- Once you’re satisfied with the shape of the piece you’re cutting, gently run your finger along any rough edges to smooth them. Use the offset spatula to move the piece onto the cooling rack while you do the next one. If you’ve got multiple parts of the image in this one color (like my orange monkey wrench and orange-and-blue flashlight), cut out all the pieces now and set them aside. When you’re done with that color, re-roll the scraps into a ball, knead it until it’s smooth again, and put in a plastic bag with as little surrounding air as possible.
- Rinse and repeat with each color. Since my project was pretty freaking huge and I had to work after Harry went to bed each night, I did a few tools at a time. The first night I made Manny’s head, Dusty the saw, and Rusty the monkey wrench. (Note that I didn’t follow my own advice about doing the same-colored items all at once. This is why I advise doing just that. It was much more work to go back and re-roll the orange fondant a night or two later.)
- For the itty-bitty bits, like those vexing eyeballs and smiles, all I can say is: Be patient with yourself. After trying in vain to X-Acto minuscule black circles, I decided to give myself a break and use the elementary school method: I rolled teeny-tiny black balls in my hand, and squished each one gently between two fingers.
- Now for the fun part: assembly. Using the spatula, put the largest piece of the image front and center on your mat. Take the next-biggest piece and lay it on top, in its desired position. If you’re satisfied with the look, great. If you’re not, futz around as little as possible with the pieces until you are—the more you touch this stuff, the more likely it is to break. Once you’re happy, use the small paintbrush to dab a little bit of water onto the back of the smaller piece—if you put water on the larger piece things will get messy quickly, trust me. Confidently lay that piece where you want it to go, and try very very hard not to move it around too much after the fact—water will make the colors bleed and you’ll leave behind ugly streaks.
- Now, I forgot all about this idea while I was working so I can’t 100% say it works, but supposedly you can repair small tears by putting a little shortening on your fingers and gently pressing down. If you try it, let me know how it comes out, ok? My solution, crying while cursing a blue streak, really didn’t work.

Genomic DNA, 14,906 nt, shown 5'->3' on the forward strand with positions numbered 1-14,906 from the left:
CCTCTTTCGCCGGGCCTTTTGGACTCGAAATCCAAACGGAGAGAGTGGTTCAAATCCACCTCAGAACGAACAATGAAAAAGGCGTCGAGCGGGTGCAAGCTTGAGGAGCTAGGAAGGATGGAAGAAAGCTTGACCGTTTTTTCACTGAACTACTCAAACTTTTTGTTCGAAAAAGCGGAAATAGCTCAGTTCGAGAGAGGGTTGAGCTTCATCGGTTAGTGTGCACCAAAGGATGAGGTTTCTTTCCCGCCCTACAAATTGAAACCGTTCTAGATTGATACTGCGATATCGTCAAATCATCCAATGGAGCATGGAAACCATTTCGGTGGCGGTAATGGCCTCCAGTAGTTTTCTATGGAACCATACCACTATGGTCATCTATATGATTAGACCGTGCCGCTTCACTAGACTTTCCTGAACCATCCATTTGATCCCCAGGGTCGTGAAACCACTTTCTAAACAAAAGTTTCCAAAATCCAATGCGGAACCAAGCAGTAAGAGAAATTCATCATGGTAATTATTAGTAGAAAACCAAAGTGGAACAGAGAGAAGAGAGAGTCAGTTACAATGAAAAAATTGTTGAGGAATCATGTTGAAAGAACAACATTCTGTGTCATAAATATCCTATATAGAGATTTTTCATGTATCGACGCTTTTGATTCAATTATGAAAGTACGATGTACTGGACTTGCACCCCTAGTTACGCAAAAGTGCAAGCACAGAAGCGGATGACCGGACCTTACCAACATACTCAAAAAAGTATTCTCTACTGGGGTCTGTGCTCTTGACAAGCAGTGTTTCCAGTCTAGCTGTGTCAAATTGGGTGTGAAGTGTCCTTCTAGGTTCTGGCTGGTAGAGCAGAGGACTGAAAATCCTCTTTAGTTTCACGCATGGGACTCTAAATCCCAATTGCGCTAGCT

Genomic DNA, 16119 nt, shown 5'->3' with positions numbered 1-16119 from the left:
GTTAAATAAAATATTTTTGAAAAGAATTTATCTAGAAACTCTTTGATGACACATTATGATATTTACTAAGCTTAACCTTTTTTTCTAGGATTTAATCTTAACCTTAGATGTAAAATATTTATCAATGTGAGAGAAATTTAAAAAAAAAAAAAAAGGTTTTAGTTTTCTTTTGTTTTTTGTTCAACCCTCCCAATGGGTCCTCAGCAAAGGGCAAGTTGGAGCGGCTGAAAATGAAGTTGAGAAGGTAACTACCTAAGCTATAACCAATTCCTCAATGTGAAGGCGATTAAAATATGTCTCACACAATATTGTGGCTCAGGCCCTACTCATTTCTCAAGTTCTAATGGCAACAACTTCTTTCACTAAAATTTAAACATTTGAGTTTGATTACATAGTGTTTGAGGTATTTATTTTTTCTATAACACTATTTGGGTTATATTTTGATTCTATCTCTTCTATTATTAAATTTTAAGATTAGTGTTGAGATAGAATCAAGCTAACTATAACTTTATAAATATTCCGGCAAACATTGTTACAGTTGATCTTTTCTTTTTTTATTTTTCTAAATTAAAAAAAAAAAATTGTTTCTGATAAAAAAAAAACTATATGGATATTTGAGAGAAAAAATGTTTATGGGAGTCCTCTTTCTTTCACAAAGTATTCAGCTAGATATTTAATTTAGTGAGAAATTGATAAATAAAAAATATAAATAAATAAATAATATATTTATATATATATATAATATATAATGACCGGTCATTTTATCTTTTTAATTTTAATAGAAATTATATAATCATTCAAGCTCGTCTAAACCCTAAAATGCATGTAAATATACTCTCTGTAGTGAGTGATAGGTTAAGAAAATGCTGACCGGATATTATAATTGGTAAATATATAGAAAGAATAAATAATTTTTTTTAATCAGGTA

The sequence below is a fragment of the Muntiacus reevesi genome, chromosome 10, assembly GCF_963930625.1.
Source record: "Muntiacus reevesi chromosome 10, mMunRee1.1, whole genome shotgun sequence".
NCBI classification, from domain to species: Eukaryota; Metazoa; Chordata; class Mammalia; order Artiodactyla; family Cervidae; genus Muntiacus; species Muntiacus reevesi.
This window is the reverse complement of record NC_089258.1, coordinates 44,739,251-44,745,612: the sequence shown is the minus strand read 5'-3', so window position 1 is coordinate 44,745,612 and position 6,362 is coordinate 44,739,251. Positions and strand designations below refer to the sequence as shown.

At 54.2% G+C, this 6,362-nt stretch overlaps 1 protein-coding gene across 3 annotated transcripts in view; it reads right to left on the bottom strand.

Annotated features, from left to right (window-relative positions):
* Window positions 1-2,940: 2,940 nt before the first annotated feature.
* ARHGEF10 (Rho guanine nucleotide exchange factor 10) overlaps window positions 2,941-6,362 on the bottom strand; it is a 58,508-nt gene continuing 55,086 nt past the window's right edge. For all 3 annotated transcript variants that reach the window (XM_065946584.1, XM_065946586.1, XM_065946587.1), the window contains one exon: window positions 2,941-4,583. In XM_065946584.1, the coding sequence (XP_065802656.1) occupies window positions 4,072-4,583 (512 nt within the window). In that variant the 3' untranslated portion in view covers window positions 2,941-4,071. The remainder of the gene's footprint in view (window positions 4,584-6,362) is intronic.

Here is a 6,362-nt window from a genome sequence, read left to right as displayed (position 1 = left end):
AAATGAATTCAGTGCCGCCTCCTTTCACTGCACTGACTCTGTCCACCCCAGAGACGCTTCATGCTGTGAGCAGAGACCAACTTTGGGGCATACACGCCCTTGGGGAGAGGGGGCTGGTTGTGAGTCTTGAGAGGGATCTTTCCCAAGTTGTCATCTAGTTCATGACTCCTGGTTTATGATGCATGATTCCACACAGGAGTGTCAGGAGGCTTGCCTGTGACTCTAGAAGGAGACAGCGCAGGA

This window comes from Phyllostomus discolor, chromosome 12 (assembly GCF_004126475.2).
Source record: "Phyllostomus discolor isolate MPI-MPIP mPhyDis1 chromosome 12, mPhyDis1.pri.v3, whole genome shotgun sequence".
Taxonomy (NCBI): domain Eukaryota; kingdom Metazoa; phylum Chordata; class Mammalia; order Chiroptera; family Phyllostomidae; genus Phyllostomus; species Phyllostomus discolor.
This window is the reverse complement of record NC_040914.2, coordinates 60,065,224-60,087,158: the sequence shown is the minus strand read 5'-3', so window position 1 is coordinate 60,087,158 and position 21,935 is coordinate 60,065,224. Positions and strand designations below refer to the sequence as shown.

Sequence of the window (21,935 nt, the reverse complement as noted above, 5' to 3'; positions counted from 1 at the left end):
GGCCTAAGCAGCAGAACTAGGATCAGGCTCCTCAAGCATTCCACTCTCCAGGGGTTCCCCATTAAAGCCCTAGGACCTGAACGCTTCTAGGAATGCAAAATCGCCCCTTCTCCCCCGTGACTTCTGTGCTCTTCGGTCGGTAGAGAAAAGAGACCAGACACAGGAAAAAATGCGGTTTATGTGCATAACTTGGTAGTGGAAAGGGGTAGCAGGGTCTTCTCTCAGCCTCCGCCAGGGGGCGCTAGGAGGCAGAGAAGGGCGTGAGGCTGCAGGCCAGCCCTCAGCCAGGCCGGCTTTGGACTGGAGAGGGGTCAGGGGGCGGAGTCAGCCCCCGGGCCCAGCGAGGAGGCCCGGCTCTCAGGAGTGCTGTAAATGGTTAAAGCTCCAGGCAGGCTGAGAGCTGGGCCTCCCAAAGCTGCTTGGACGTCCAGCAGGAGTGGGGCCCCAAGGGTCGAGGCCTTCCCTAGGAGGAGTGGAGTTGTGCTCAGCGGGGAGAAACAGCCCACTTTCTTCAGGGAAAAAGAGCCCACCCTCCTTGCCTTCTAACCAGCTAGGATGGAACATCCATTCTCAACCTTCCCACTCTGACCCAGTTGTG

- Again, with the itty-bitty bits, just be careful and have patience. Use the tip of the X-Acto blade to gently pick them up, since your fingers might crush them. Don’t be surprised if they stick to the paintbrush—it’s really hard to dab water onto those suckers. Just keep trying, and you’ll get it. I promise. And when you’re done, you can have a glass (or three) of wine.
Now, storage: If you’re not quite done with the piece you’re working on (for instance, if you have to add a section in a color you’ll be working with later), store it in an air-tight container—it’ll dry out some, but still remain pliable enough to work with another time. Completed pieces, though, you want to dry out. Put those on the cooling rack, and invert the rimmed baking sheet over them—that’s purely for protection. Air circulation is what you want here. And whatever you do, make sure you’re storing the pieces somewhere safe. Breakage is tear-inducing, believe me.
Don’t put the pieces on the cake until the day you’ll be serving it, since the moist frosting will make them soften and bleed. When you are ready to serve, I recommend keeping the recipient of the cake far, far away while you assemble everything, especially if he’s three years old and insanely excited to see his hero on his very own birthday cake. This is a crucial moment, and the dried-out pieces break really, really easily. Both Manny’s head and his arm broke during the transfer, in fact, and a little seat-of-the-pants surgery (keep your paintbrush nearby) was required to put him back together.
Oh, and my last piece of advice: After serving, try not to think about how many hours of work were just demolished by a group of three-year-olds in less than five minutes.
RTR Icing Fondant Coverage Chart
The chart below can be used to determine an estimated amount of how much ready to rolled (RTR) fondant is required based on the dimension and shape of the cake.
|Cake Size||Size (inches)||Size (cm)||Approximate Amount|
4 in. high
3 in. high
4 in. high
4 in. high
4 in. high
4 in. high